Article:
Jennifer Stojanovich

Seller impersonation fraud gains ground in real estate

Jennifer StojanovichCONTRA COSTA COUNTY, CA (Aug. 24, 2023) — Sophisticated fraudsters have been impersonating property owners to illegally sell commercial or residential property.

My representative at Chicago Title Co. sent out information about this, and I thought it was important to share.

These criminals use the real property owner’s Social Security and driver’s license numbers in the transaction, as well as legitimate notary credentials that may be applied without the notary’s knowledge. They prefer using email and text messages to communicate, allowing them to mask themselves and commit crimes from anywhere without being caught.

Due to the types of property being targeted, it can take months or years for the actual property owner to discover the fraud. Property monitoring services offered by county recorder’s offices are helpful, especially if the fraud is discovered prior to the transfer of money.
To pull off these schemes, criminals search public records to identify real estate that is free of mortgage or other liens and to identify the property owners. Properties often include vacant lots or rentals.

Fake listing

Posing as the property owner, the fraudster contacts a real estate agent to list the property for sale below market value to generate immediate interest. As offers come in, they then show a preference for a cash buyer. They quickly accept an offer and then refuse to sign closing documents in person, instead using a remote notary signing.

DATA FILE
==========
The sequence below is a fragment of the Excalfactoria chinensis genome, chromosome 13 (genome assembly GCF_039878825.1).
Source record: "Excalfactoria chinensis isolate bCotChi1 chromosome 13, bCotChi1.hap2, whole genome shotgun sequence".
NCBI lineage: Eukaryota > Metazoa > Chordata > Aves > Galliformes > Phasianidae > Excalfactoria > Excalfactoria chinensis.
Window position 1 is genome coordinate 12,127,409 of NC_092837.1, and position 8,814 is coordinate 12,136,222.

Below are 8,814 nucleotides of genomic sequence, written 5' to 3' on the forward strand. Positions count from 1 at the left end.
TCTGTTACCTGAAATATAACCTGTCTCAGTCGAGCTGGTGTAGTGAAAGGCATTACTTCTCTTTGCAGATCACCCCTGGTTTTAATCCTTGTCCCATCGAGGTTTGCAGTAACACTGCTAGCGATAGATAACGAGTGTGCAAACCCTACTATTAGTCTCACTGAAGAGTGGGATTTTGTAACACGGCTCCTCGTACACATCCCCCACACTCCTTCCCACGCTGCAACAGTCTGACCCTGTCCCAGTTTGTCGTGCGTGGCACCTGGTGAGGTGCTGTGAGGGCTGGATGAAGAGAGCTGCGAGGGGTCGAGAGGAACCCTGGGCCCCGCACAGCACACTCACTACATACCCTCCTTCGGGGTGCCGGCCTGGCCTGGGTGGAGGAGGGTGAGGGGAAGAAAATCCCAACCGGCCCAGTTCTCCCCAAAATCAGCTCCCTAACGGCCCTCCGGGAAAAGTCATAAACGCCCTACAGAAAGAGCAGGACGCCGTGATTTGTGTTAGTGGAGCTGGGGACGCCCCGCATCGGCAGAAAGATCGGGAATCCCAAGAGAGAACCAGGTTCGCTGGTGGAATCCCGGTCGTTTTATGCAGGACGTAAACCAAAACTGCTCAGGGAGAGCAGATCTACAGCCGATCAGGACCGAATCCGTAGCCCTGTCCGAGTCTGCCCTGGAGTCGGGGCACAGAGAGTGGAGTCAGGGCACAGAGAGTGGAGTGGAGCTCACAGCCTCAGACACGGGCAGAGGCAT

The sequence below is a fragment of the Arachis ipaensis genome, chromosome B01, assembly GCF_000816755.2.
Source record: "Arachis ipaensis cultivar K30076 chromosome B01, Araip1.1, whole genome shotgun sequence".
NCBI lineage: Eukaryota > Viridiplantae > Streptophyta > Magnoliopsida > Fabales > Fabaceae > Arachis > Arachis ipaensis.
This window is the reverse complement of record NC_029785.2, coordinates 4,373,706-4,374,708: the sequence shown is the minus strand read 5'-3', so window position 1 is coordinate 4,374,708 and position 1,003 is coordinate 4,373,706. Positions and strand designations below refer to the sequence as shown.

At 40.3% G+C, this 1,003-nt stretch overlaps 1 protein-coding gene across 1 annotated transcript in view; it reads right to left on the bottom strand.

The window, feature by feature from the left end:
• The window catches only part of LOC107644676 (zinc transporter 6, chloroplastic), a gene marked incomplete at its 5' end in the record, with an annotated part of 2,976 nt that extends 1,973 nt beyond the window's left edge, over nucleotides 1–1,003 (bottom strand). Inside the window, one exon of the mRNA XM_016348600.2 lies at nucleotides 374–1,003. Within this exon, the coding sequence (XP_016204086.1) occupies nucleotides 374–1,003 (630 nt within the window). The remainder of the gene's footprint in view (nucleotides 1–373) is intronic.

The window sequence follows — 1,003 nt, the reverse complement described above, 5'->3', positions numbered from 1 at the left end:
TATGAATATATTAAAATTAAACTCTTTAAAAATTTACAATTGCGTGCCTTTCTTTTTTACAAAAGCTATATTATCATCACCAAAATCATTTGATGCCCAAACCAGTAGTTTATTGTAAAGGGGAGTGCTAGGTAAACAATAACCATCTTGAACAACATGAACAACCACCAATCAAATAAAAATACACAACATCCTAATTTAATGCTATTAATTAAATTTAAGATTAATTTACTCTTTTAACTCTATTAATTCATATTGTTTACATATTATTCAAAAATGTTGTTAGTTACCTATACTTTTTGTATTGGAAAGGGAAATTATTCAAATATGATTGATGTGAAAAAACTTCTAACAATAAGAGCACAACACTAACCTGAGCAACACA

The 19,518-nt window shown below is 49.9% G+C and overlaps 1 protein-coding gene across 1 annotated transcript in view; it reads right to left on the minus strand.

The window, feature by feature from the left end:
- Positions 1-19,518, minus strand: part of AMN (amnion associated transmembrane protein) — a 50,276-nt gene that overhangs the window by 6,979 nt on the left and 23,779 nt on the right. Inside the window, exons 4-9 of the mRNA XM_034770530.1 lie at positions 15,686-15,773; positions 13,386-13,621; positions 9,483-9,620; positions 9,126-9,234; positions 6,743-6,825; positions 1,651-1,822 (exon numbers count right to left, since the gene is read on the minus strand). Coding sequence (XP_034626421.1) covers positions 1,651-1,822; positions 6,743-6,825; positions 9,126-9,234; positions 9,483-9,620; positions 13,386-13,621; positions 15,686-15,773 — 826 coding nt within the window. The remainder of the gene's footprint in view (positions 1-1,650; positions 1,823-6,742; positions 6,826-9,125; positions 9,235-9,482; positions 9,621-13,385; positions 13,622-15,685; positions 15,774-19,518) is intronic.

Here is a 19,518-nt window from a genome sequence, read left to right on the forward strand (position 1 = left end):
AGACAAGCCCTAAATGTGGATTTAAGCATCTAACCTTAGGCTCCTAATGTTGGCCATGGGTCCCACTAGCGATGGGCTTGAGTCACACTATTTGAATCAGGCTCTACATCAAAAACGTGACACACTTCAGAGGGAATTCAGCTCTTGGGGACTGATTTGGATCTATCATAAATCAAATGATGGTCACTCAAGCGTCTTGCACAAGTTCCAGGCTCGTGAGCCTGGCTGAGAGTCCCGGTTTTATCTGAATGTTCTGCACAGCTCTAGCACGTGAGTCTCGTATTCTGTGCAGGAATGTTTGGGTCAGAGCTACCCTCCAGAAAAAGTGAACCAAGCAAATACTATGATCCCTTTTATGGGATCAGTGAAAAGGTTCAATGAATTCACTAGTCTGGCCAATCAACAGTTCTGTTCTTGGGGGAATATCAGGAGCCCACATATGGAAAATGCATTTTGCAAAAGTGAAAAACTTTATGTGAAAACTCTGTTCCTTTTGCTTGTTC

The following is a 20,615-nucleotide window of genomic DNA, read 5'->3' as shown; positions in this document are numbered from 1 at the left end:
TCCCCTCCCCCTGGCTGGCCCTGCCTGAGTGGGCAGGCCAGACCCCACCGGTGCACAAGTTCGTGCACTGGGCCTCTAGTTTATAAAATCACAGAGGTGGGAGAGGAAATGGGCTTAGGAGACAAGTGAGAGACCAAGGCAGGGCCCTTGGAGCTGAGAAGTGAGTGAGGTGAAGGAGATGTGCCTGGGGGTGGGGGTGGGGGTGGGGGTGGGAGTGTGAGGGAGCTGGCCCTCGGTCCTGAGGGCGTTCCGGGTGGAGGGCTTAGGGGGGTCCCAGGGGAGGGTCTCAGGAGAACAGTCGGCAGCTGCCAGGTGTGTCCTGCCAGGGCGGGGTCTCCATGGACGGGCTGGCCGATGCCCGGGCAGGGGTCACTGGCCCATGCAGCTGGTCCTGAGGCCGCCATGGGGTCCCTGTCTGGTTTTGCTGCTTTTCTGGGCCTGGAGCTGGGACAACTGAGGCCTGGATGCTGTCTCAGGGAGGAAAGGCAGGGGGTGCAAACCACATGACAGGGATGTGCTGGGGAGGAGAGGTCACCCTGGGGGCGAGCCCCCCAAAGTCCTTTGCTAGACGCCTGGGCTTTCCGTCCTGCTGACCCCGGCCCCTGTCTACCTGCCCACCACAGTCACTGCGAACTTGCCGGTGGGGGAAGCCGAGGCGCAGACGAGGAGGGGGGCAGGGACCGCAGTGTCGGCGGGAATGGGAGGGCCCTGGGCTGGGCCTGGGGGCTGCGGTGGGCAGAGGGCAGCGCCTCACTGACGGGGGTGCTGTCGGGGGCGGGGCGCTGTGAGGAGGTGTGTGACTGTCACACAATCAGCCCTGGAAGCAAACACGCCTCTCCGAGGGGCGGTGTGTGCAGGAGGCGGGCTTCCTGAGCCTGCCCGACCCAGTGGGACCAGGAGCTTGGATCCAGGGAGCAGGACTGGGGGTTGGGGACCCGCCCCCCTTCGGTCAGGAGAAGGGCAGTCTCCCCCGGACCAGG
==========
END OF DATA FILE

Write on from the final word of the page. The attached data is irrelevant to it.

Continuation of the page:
The criminal or a co-conspirator impersonates the notary and provides falsified documents to the title company or closing attorney. The title company or closing attorney unwittingly transfers closing proceeds to the criminal. All communication is electronic, not in person.

The scheme is often discovered when recording the transfer of documents with the relevant county.

These crimes have particularly affected the elderly and foreign real estate property owners as there are no means to notify the legitimate owners automatically. The burden of verification is on the real estate and title companies.

To prevent this type of fraud, buyers should:

  • Conduct open-source research for the identity and a recent photo of the purported seller.
  • Request an in-person or virtual meeting to see government-issued identification.
  • Be alert when a seller accepts an offer below market value in exchange for receiving the payment in cash and closing quickly.
  • Use trusted title companies and attorneys for the exchange of closing documents and funds.

Jennifer Stojanovich is an owner/broker with Better Homes Real Estate. Send questions and comments to